I’m disgruntled to find it’s raining in the rainforest.
I want shafts of tropical light to come slanting through the giant trees to light up the shadowy under-canopy like a cathedral nave, spotlighting a suitably exotic tropical creature. Instead, rain glistens on spiders’ webs, trickles down palm leaves and washes insect repellent into my eyes.
“Of course it rains in a rainforest,” says Hermi, grinning like a leprechaun as water drips off the brim of his floppy hat.
He’s one of the rangers at The Habitat, and full of youthful enthusiasm. “Anyway no problem, we’re following a paved path and the walk is only 30 minutes.”
Most rainforest experiences aren’t like this. Rainforests in my experience are usually in remote locations and involve hikes, mud, clouds of mosquitoes and hideous discomfort.
This newly opened eco-experience atop Penang Hill couldn’t be easier, however, bar a few damp clothes. A seven-minute funicular ride has hoisted me 820 metres to the summit, from which views plunge downwards over the island-state’s highways and high rises.
A quick walk around to the hill’s west side and into The Habitat, however, brings an extraordinary contrast. There isn’t a building in sight, just 130-million-year-old rainforest on green ridges that merge into the Andaman Sea.
Penang Hill’s ridgeline is dotted with breeze-catching, colonial-era bungalows, and still marks the divide between urban and wilderness Penang.
The Habitat’s 1.6-kilometre Nature Trail hugs the contours just below these little bits of Britain but looks onto nothing but soaring, dripping jungle trees whose branches are festooned with creepers, orchids and bromeliads.
A few well-placed swing benches along the track allow visitors to sit and contemplate the steaming forest and island views.
Good signage along the way provides interesting plant and animal information, but complimentary ranger tours are very worthwhile. There’s nothing my guide Hermi – a trained naturalist – can’t identify.
We see mostly insects, many remarkable: green prehistoric monsters in miniature, carapaces glistening in the rain. Spiders hang in their universes of spun silk. Lizards wiggle across palm leaves. Giant pandans sit like huge green triffids in the jungle; their seven-metre leaves are the world’s longest land-plant leaves.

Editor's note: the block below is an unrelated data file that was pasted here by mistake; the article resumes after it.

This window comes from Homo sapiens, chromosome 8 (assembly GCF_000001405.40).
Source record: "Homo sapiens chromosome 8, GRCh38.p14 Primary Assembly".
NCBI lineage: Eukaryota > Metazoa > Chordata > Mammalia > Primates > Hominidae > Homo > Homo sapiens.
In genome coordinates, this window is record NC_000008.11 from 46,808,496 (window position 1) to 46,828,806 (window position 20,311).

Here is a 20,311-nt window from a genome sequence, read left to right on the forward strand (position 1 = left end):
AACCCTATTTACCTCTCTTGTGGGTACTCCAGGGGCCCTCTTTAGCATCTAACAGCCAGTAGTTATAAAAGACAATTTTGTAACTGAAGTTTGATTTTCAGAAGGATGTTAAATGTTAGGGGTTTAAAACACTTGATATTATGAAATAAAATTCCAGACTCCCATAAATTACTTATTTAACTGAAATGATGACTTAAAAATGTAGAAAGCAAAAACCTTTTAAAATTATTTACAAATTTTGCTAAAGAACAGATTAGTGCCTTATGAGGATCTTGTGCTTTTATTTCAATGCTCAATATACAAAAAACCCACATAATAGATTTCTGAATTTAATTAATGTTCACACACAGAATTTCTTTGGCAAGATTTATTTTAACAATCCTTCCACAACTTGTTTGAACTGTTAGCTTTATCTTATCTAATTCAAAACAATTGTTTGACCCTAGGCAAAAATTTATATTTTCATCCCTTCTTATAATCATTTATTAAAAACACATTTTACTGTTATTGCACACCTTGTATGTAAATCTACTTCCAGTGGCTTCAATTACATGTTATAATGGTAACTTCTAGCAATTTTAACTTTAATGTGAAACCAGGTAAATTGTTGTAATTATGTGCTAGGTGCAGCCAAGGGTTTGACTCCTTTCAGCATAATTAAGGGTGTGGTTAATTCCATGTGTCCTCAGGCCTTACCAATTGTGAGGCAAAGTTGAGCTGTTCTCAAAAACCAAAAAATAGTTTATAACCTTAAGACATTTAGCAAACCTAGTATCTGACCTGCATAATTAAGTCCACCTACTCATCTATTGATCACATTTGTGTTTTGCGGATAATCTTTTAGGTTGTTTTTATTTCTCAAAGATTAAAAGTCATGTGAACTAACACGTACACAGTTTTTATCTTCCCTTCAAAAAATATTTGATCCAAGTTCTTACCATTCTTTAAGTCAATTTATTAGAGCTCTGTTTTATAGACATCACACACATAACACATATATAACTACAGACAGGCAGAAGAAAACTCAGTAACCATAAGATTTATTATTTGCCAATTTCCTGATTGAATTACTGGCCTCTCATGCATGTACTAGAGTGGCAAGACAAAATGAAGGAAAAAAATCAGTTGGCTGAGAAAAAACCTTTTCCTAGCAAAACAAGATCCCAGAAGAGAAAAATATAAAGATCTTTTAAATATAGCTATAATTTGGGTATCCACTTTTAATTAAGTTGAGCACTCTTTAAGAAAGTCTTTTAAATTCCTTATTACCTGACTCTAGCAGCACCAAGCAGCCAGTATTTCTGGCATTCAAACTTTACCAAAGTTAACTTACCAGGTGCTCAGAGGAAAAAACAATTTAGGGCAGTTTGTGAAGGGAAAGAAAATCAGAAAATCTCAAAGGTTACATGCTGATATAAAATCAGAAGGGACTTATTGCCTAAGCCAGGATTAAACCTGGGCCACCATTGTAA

We spot a pair of pretty Asian fairy-bluebirds and some dusky leaf langurs whose white-ringed eyes give them a permanently startled look. Rainforest creatures have names like mythical beasts from a science-fiction series. Giant black squirrel. Golden-knee tarantula. Greater racket-tailed drongo.
Hermi recites their Latin names, too, and scatters pleasing information. The drongos are smallish blue-black birds with elongated tail feathers and a knack for mimicry.
“They can imitate raptor calls that send other bird species into a panic. Then they move in and steal their food in the confusion,” he says.
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An encounter with nature always involves improbable tales. Another creature of this Malaysian rainforest is the slow loris. Its big primate eyes are seductively cute, but its bite can put you into anaphylactic shock.
“It releases a toxin from a gland at its elbow and mixes it with saliva,” explains Hermi. “Not many animals have poisonous elbows!”
Sometimes I’m not sure whether Hermi is pulling my leg. He takes smirking pleasure in telling me about the world’s biggest flower, which belongs to the giant deformed penis plant or Amorphophallus titan arum, which only flowers for a few days every few years.
The banana-like yellow flower can grow over two metres high from its purple “grass skirt”, and stinks like a corpse in order to attract carrion beetles.
Nature is so delightfully curious that The Habitat needs little else except its great ranger-guides to elucidate its marvels. Still, additional attractions are now under construction, including a museum, scenic treetop walk, 230m elevated canopy walk, and the world’s longest rainforest zip line. Perhaps it risks morphing into a theme park.
For the moment The Habitat is an easy, family-friendly and fascinating encounter with a small corner of wild Malaysia. Yes, it might be raining, but of course it rains in a rainforest. It really doesn’t matter.
When you see a giant black squirrel leaping between trees, a few damp clothes seem like a reasonable sacrifice.